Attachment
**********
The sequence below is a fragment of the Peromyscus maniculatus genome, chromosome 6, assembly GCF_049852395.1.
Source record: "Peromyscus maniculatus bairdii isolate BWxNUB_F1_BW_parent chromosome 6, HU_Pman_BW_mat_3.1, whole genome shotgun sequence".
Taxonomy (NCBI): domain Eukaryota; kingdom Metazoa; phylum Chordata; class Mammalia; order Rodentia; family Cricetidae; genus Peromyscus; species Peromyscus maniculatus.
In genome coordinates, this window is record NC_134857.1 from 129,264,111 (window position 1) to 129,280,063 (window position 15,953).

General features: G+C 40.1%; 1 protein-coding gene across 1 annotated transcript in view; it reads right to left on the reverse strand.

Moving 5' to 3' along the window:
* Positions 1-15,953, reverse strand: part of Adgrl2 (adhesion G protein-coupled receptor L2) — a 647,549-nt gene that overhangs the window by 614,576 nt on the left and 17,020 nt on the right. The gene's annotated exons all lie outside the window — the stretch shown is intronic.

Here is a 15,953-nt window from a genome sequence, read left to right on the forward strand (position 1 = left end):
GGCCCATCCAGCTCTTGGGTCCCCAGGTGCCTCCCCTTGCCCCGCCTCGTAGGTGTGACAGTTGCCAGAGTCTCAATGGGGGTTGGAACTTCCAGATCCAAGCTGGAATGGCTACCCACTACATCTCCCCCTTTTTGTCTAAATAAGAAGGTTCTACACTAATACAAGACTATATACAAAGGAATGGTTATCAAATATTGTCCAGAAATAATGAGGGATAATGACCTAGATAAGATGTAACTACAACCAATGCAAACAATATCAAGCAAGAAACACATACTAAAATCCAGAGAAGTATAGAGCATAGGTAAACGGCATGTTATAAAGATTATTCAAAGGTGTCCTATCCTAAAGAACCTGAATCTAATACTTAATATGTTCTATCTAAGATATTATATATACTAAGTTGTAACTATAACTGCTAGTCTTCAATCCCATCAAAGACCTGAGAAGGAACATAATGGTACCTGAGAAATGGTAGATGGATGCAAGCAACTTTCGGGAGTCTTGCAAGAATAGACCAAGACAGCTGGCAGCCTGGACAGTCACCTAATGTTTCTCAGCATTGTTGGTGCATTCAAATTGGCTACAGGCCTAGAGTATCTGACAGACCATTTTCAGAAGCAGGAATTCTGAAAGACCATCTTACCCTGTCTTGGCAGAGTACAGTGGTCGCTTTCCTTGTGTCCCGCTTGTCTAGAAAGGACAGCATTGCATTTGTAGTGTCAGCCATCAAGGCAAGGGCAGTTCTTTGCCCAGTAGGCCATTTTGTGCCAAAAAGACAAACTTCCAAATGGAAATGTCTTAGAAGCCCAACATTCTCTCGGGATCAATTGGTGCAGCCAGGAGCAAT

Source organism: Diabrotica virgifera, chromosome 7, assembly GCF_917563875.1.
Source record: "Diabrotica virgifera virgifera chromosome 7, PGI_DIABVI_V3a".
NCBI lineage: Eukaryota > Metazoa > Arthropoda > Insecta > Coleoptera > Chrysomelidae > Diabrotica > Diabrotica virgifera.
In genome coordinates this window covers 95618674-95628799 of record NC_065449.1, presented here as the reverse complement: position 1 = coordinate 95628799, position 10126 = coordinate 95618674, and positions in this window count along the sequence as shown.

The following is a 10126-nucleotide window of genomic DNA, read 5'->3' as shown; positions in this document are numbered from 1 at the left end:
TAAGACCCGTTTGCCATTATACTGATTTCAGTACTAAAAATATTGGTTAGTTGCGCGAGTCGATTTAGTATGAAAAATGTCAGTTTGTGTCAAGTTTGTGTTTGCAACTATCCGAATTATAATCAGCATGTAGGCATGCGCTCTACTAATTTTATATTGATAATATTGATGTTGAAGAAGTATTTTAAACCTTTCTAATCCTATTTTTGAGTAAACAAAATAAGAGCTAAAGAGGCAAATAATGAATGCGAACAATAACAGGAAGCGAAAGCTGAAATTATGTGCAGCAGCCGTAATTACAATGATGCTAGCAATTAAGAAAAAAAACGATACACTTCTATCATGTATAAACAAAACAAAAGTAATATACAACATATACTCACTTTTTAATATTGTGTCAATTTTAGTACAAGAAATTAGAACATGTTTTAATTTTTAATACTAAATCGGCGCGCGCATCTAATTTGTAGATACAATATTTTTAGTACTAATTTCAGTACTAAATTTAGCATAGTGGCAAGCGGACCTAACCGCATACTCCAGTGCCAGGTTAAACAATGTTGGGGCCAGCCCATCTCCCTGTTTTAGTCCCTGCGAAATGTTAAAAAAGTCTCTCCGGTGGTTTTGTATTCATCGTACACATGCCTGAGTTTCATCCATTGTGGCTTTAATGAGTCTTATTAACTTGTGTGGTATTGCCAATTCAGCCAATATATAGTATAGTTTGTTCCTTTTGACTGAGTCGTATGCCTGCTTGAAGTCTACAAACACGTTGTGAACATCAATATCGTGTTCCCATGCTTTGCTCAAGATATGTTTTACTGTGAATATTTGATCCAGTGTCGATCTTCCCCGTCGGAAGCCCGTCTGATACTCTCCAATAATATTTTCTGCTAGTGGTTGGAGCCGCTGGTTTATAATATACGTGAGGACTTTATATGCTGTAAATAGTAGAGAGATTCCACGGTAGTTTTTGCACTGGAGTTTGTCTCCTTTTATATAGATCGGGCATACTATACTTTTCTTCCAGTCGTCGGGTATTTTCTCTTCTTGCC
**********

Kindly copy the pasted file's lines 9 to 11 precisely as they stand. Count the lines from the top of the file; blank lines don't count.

GGCCCATCCAGCTCTTGGGTCCCCAGGTGCCTCCCCTTGCCCCGCCTCGTAGGTGTGACAGTTGCCAGAGTCTCAATGGGGGTTGGAACTTCCAGATCCAAGCTGGAATGGCTACCCACTACATCTCCCCCTTTTTGTCTAAATAAGAAGGTTCTACACTAATACAAGACTATATACAAAGGAATGGTTATCAAATATTGTCCAGAAATAATGAGGGATAATGACCTAGATAAGATGTAACTACAACCAATGCAAACAATATCAAGCAAGAAACACATACTAAAATCCAGAGAAGTATAGAGCATAGGTAAACGGCATGTTATAAAGATTATTCAAAGGTGTCCTATCCTAAAGAACCTGAATCTAATACTTAATATGTTCTATCTAAGATATTATATATACTAAGTTGTAACTATAACTGCTAGTCTTCAATCCCATCAAAGACCTGAGAAGGAACATAATGGTACCTGAGAAATGGTAGATGGATGCAAGCAACTTTCGGGAGTCTTGCAAGAATAGACCAAGACAGCTGGCAGCCTGGACAGTCACCTAATGTTTCTCAGCATTGTTGGTGCATTCAAATTGGCTACAGGCCTAGAGTATCTGACAGACCATTTTCAGAAGCAGGAATTCTGAAAGACCATCTTACCCTGTCTTGGCAGAGTACAGTGGTCGCTTTCCTTGTGTCCCGCTTGTCTAGAAAGGACAGCATTGCATTTGTAGTGTCAGCCATCAAGGCAAGGGCAGTTCTTTGCCCAGTAGGCCATTTTGTGCCAAAAAGACAAACTTCCAAATGGAAATGTCTTAGAAGCCCAACATTCTCTCGGGATCAATTGGTGCAGCCAGGAGCAAT

Source organism: Diabrotica virgifera, chromosome 7, assembly GCF_917563875.1.
Source record: "Diabrotica virgifera virgifera chromosome 7, PGI_DIABVI_V3a".